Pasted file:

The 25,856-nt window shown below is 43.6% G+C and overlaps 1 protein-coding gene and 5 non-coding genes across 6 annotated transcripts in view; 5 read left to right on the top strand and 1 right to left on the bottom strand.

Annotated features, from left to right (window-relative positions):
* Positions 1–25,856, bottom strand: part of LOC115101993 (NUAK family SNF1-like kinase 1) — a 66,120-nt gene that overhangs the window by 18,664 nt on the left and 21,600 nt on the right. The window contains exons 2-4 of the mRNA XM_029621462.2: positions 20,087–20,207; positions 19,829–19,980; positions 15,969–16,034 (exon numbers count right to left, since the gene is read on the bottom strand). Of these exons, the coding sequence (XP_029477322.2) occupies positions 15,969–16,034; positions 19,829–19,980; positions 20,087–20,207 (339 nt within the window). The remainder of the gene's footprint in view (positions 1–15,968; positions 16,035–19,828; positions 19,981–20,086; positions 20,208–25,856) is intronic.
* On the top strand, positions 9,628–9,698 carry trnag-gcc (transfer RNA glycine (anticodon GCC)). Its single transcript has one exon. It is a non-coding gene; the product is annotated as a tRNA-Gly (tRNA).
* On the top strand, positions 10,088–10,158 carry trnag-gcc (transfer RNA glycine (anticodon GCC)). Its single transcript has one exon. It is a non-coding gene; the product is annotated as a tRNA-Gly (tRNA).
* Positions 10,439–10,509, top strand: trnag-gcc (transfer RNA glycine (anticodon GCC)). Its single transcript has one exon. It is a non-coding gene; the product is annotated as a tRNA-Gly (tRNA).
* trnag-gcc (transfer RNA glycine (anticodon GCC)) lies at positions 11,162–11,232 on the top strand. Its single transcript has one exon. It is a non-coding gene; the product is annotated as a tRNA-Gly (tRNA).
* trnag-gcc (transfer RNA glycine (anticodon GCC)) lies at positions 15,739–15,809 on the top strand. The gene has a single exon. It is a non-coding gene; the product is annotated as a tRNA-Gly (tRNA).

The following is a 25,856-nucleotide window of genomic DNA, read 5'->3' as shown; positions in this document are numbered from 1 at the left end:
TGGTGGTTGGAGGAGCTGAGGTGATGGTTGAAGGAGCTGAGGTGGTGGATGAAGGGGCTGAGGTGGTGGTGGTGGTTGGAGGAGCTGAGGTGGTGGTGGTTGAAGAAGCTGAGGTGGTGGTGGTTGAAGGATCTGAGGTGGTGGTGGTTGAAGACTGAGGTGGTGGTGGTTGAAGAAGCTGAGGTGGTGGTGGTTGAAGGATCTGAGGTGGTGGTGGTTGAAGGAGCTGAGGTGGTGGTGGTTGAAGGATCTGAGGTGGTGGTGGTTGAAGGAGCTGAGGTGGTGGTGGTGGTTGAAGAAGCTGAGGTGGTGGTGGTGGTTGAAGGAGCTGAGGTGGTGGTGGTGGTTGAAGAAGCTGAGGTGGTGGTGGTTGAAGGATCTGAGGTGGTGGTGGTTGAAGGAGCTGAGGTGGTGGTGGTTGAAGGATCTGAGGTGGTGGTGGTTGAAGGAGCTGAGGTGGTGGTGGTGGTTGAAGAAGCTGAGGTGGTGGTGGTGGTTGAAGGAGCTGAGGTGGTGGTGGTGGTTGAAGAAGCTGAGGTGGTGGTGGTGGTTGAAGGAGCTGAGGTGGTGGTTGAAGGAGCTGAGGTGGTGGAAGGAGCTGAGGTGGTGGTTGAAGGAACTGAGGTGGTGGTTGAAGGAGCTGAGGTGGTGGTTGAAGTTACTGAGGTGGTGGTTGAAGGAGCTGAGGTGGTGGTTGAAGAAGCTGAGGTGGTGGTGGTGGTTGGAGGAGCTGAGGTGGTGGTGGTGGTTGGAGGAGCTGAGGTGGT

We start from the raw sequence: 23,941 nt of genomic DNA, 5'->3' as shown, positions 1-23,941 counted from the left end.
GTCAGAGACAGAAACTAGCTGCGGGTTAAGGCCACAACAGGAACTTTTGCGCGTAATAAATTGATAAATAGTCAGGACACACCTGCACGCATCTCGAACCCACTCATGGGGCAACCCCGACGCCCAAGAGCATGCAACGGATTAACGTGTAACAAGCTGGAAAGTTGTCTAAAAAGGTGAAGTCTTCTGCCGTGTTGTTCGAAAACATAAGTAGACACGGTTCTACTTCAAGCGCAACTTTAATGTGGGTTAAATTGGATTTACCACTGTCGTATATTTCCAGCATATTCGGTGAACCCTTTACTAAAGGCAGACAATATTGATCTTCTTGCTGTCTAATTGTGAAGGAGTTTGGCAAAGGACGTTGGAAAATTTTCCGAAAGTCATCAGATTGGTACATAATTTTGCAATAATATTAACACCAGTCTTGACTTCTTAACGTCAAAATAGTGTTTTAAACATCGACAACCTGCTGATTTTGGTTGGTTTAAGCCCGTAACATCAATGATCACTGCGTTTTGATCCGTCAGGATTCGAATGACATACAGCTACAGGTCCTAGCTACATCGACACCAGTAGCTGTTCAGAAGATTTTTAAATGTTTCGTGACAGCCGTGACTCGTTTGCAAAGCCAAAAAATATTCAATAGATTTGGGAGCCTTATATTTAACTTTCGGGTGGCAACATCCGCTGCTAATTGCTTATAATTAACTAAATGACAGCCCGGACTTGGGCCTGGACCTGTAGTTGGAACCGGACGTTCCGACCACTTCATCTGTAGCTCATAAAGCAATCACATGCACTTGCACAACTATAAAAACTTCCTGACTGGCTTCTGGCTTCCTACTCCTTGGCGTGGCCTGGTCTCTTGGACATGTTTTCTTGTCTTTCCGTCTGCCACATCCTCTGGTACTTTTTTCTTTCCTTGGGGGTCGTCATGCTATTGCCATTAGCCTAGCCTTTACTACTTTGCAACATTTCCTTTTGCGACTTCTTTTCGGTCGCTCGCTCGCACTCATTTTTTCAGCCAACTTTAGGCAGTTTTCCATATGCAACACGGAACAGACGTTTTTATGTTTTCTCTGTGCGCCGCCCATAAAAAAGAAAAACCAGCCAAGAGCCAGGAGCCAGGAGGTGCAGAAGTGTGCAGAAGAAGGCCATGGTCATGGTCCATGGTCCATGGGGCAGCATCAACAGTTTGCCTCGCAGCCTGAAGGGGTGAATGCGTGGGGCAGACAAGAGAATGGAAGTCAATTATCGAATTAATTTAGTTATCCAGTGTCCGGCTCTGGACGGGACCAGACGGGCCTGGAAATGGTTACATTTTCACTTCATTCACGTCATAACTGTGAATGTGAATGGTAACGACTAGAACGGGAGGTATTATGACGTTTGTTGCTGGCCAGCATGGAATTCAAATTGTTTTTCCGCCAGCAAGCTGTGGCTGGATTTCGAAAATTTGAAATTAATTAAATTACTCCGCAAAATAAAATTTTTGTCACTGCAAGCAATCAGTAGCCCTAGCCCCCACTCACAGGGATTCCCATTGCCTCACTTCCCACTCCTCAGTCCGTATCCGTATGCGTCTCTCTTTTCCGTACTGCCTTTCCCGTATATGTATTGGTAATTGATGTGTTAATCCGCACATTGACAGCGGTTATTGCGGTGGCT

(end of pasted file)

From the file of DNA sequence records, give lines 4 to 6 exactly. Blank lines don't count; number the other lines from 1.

* On the top strand, positions 9,628–9,698 carry trnag-gcc (transfer RNA glycine (anticodon GCC)). Its single transcript has one exon. It is a non-coding gene; the product is annotated as a tRNA-Gly (tRNA).
* On the top strand, positions 10,088–10,158 carry trnag-gcc (transfer RNA glycine (anticodon GCC)). Its single transcript has one exon. It is a non-coding gene; the product is annotated as a tRNA-Gly (tRNA).
* Positions 10,439–10,509, top strand: trnag-gcc (transfer RNA glycine (anticodon GCC)). Its single transcript has one exon. It is a non-coding gene; the product is annotated as a tRNA-Gly (tRNA).